News from the Tennessee Valley State, Local and National news
TUESDAY, MARCH 13, 2007
HOME | NEWS | ARCHIVES | OBITUARIES | WEATHER

Decatur Fire and Rescue firefighter Steve Barnett reviews coordinates with MedFlight pilot Tom Reynard and Decatur Fire and Rescue Lt. Douglass K. Davies on Monday.
Daily photo by Emily Saunders
Decatur Fire and Rescue firefighter Steve Barnett reviews coordinates with MedFlight pilot Tom Reynard and Decatur Fire and Rescue Lt. Douglass K. Davies on Monday.

MedFlight at
your door

Fire department using GPS to establish medical helicopter landing zones in Decatur

By Bayne Hughes
hughes@decaturdaily.com · 340-2432

Decatur Fire and Rescue has bought eight $300, handheld global positioning system units and is establishing landing zones throughout the city for medical helicopters.

Lt. Douglass Davies, project leader for the fire department, said this should make it quicker for a helicopter to reach an emergency. No longer will the pilot have to search for a second landing spot after deciding the first identified spot is unsuitable.

Davies said this could save five minutes, which could mean everything to someone involved in a wreck, rescued from a house fire or having a heart attack. He estimated the landing zones could affect 60 or 70 people a year.

Station 8 firefighters spent two months mapping "pre-evaluated landing areas" with GPS coordinates in the Burningtree, Indian Hills and Wheeler National Wildlife Refuge portions of south Decatur and Interstate 65. MedFlight personnel are evaluating the areas this week.

Davies said it should take about a year to establish zones in the city's remaining seven fire districts. Pending approval, Station 2's area in north Decatur, which includes many of the city's industries, is next on the schedule. Morgan County 911 will enter the coordinates into a digital template for a new city emergency map.

Landing areas must be at least 100 feet in diameter and clear of trees and power lines. They can't be near homes with multiple windows that could be damaged by flying debris blown by the helicopter's rotor system.

With an average of three flights a day, each MedFlight helicopter carries a pilot, a paramedic and a registered nurse throughout northern Alabama and southern Tennessee.

Lead pilot Tom Reynard said the most difficult landings come at night in dark, rural settings.

After the local 911 center relays the call with the GPS coordinates, a global positioning system allows the pilot to fly directly to a spot, not having to search for landmarks or roads, which are often difficult to see at night.

While flashing emergency lights are usually visible from the air, Reynard said, trees sometimes shield sites from view.

Upon arrival, Reynard makes a quick reconnaissance of a spot before landing. He said sometimes the people on the ground who established a landing site don't see a problem that he sees from the air, so he must look elsewhere. Having a pre-existing site eliminates the guesswork, improving response and safety.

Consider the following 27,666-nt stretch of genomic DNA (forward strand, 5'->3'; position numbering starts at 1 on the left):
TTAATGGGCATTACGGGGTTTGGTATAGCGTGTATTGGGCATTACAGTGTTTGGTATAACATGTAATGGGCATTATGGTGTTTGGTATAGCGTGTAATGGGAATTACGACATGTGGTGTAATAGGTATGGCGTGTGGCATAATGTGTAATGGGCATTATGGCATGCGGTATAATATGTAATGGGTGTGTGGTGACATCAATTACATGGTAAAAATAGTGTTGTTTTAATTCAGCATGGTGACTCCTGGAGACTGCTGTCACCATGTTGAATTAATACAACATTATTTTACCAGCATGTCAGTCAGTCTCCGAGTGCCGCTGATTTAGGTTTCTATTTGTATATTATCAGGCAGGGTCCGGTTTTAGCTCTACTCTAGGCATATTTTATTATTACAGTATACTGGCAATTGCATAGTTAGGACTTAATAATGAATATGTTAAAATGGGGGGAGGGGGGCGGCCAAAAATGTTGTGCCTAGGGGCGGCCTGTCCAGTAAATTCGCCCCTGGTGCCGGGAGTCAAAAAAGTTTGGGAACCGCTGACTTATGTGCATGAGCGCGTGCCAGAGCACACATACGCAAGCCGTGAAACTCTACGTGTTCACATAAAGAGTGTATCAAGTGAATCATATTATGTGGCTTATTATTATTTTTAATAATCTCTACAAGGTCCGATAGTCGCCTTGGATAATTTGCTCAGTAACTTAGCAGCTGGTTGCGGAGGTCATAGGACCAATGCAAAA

"The night and wire are our biggest and worst enemies," Reynard said. "We won't land if it's not safe."

The landing zones also help the fire department in its response. Lt. Steve Barnett said these landing zones will be particularly helpful in getting to someone with health issues on one of the city's four golf courses.

Happy landings

Decatur Fire and Rescue identified areas at Burningtree, Indian Hills, Wheeler National Wildlife Refuge and Interstate 65 to establish landing zones for medical helicopters.

MedFlight personnel are evaluating these areas, so some could be eliminated:

  • Alabama 67, mile 38.

  • Alabama 67, mile 37

  • Alabama 67, mile 36

  • Paved driveway at Lower River and Walker roads

  • Parking lot at J&L Mobile Home Parts

  • Interstate 65, mile marker 332

  • Interstate 65, mile marker 333

  • Interstate 65, mile marker 334

  • Interstate 65, mile marker 335

  • Interstate 65, mile marker 336

  • Interstate 65, mile marker 337 (center of bridge)

  • Interstate 65, mile marker 338 (end of bridge)

  • Fire Station No. 8: Indian Hills Road in the grass

  • Interstate 65, mile marker 331

  • Bethel Road, church parking lot

  • Grass area off Indian Hills Road

  • Grass area off Red Bank Road

  • Refuge headquarters road at rear of property

  • Alabama 67 Wheeler Refuge handicap fishing pier

  • Wheeler Refuge Visitor Center Road

  • Alabama 67 parking lot

  • Boat launch off Hickory Hills Road

  • Field beside church on Old River Road

  • Parking lot of Mallard Village Shopping Center.

  • Gravel lot behind Mallard Village Shopping Center

  • McDonald’s on Alabama 67

  • Grass area at Deere Road and Collier Drive

  • Grass area at Bennich Road.

  • Bethel Road

  • Grass field on Crusher Road

  • Ivy Dale and Village Creek roads.

  • Grass area off Willow Bend Road

  • A second grass area off Willow Bend Road

  • Summerwind Drive

  • Gravel area off Ben Poole Road

    Bayne Hughes

    Save $84.50 a year off our newsstand price:
    Subscribe today for only 38 cents a day!

  • Leave feedback
    on this or
    another
    story.

    Email This Page


      www.decaturdaily.com